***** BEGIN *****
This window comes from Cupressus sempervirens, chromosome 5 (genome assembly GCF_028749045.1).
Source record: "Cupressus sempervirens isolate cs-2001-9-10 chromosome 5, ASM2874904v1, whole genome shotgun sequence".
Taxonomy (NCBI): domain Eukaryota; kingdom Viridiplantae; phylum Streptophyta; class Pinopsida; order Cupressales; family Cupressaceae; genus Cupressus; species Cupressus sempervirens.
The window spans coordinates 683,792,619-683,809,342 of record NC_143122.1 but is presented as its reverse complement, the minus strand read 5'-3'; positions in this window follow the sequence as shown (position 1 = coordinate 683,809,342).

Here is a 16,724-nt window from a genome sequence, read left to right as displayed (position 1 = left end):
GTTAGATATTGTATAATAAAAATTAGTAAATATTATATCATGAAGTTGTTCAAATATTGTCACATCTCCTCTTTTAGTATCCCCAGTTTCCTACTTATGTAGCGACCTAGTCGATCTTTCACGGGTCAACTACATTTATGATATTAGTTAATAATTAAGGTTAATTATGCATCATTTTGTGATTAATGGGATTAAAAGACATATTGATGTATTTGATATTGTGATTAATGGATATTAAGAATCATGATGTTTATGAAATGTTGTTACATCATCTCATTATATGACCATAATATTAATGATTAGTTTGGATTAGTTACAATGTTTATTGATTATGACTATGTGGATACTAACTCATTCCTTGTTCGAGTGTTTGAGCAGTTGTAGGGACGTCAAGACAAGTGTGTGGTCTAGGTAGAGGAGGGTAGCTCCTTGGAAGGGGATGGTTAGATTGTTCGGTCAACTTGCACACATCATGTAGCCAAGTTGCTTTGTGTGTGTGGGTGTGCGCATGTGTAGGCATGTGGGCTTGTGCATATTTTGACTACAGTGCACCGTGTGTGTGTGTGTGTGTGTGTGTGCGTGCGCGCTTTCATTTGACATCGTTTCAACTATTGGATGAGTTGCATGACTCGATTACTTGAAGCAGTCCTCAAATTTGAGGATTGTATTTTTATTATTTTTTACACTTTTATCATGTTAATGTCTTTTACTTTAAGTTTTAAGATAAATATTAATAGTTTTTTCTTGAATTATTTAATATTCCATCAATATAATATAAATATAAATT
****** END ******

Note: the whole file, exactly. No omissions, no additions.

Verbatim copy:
This window comes from Cupressus sempervirens, chromosome 5 (genome assembly GCF_028749045.1).
Source record: "Cupressus sempervirens isolate cs-2001-9-10 chromosome 5, ASM2874904v1, whole genome shotgun sequence".
Taxonomy (NCBI): domain Eukaryota; kingdom Viridiplantae; phylum Streptophyta; class Pinopsida; order Cupressales; family Cupressaceae; genus Cupressus; species Cupressus sempervirens.
The window spans coordinates 683,792,619-683,809,342 of record NC_143122.1 but is presented as its reverse complement, the minus strand read 5'-3'; positions in this window follow the sequence as shown (position 1 = coordinate 683,809,342).

Here is a 16,724-nt window from a genome sequence, read left to right as displayed (position 1 = left end):
GTTAGATATTGTATAATAAAAATTAGTAAATATTATATCATGAAGTTGTTCAAATATTGTCACATCTCCTCTTTTAGTATCCCCAGTTTCCTACTTATGTAGCGACCTAGTCGATCTTTCACGGGTCAACTACATTTATGATATTAGTTAATAATTAAGGTTAATTATGCATCATTTTGTGATTAATGGGATTAAAAGACATATTGATGTATTTGATATTGTGATTAATGGATATTAAGAATCATGATGTTTATGAAATGTTGTTACATCATCTCATTATATGACCATAATATTAATGATTAGTTTGGATTAGTTACAATGTTTATTGATTATGACTATGTGGATACTAACTCATTCCTTGTTCGAGTGTTTGAGCAGTTGTAGGGACGTCAAGACAAGTGTGTGGTCTAGGTAGAGGAGGGTAGCTCCTTGGAAGGGGATGGTTAGATTGTTCGGTCAACTTGCACACATCATGTAGCCAAGTTGCTTTGTGTGTGTGGGTGTGCGCATGTGTAGGCATGTGGGCTTGTGCATATTTTGACTACAGTGCACCGTGTGTGTGTGTGTGTGTGTGTGTGCGTGCGCGCTTTCATTTGACATCGTTTCAACTATTGGATGAGTTGCATGACTCGATTACTTGAAGCAGTCCTCAAATTTGAGGATTGTATTTTTATTATTTTTTACACTTTTATCATGTTAATGTCTTTTACTTTAAGTTTTAAGATAAATATTAATAGTTTTTTCTTGAATTATTTAATATTCCATCAATATAATATAAATATAAATT